Back on the first of October, I mentioned seeing interesting Harbor Seal behavior while at Totem Park.
The photo above shows three of the 5 seals I saw in the same confined area while at the park that day. Though it is not possible to tell from the photo directly, the water they are in is no more than 10 feet deep, and probably closer to 5 or 6 feet. One of the seals is shown holding its nose pointed up out of the water and into the wind. At various times at least three of them did this, and that is what caught my attention.
After an experience in Summer 2006 where seals unexpectedly climbed up rocky islets and the later realization that it was due to Killer Whales in the area, I have tried to keep in mind that, as prey of rather effective hunters, seals must be quite wary, lest they become lunch in a possibly lingering and presumably painful fashion. So that is what came to mind as I observed behavior that very much reminded me of other terrestrial mammals testing the breeze with their nose. In the days that followed, I heard of at least two different reports that Killer Whales had been seen near town over the same time period. Though the sightings I heard about were not in Eastern Channel or closer to the park, the Killer Whales in local waters range widely, often entirely out of Sitka Sound, so it would not be surprising at all for them to be move several miles over the course of hours and days.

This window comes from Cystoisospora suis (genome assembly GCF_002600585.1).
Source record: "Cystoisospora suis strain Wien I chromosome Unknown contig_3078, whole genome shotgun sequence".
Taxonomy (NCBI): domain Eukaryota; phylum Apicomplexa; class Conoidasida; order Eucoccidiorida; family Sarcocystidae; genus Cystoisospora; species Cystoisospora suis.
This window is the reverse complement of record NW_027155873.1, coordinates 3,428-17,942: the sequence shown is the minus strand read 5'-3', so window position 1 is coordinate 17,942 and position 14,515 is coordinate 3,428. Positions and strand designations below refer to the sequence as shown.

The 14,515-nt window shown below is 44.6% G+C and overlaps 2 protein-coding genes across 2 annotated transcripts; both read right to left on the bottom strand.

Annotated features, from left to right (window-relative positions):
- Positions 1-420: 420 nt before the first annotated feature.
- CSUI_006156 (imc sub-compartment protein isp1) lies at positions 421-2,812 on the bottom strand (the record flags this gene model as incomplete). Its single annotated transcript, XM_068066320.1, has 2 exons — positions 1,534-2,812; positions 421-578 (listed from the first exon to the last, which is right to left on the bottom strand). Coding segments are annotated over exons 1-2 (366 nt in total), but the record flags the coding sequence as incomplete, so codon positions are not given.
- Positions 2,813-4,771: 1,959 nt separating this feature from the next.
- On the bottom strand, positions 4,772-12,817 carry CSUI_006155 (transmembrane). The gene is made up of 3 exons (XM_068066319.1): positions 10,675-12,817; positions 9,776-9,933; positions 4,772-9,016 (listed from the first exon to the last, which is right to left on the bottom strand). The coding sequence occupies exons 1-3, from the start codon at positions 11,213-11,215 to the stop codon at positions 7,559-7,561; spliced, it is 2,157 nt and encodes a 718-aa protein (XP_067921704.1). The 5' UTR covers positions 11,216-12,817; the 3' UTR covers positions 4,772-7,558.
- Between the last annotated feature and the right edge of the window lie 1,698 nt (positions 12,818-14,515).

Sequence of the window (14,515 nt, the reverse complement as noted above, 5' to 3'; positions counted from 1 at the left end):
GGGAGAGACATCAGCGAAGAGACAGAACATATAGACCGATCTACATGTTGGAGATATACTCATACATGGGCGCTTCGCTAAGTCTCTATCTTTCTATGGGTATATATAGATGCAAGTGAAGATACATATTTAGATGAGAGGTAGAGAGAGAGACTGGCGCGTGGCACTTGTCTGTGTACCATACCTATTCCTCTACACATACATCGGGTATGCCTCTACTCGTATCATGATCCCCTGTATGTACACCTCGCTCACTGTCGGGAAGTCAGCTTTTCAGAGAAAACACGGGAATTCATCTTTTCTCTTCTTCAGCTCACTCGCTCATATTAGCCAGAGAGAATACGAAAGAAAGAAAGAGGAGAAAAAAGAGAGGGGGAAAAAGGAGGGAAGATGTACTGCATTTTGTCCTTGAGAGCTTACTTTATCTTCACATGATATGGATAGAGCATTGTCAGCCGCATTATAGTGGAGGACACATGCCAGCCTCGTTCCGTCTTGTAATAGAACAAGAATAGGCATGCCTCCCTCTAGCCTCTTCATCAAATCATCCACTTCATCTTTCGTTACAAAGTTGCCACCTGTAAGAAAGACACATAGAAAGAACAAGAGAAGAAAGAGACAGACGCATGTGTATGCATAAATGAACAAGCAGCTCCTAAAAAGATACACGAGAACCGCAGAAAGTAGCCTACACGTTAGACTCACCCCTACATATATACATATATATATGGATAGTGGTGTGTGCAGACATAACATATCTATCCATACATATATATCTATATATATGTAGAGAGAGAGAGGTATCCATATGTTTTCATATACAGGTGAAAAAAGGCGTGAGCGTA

An important question that needs to be considered is whether seals even have a decent sense of smell. If not, then it would seem quite unlikely that they were smelling the breeze. Though hardly authoritative, a quick Google search turned up several sites that said Harbor Seals do have a very good sense of smell. This was typically mentioned in the context of a mother’s ability to smell her pup, but I can’t imagine the sense of smell would be so specialized as to only apply in this context.
Finally, there is also a question of whether or not Killer Whales give off an odor that the seals could identify on the breeze. I have never been near Killer Whales when they are breathing, so I do not for sure. It seems fairly likely that they do, however. Humpback Whales certainly do and it’s not clear to me why they would by Killer Whales would not. Perhaps someone who has had close encounters with Killer Whales can leave a comment about their breath.
While interesting, none of this really proves in any way that the seals I saw were sniffing out Killer Whales. Certainly they hang out in the shallows fairly often. I do not remember seeing them stick their noses up before, but then there are lots of things I miss. Still, the evidence seems suggestive to me, and I will certainly keep my eyes open for Killer Whales if I ever see seals acting like this again.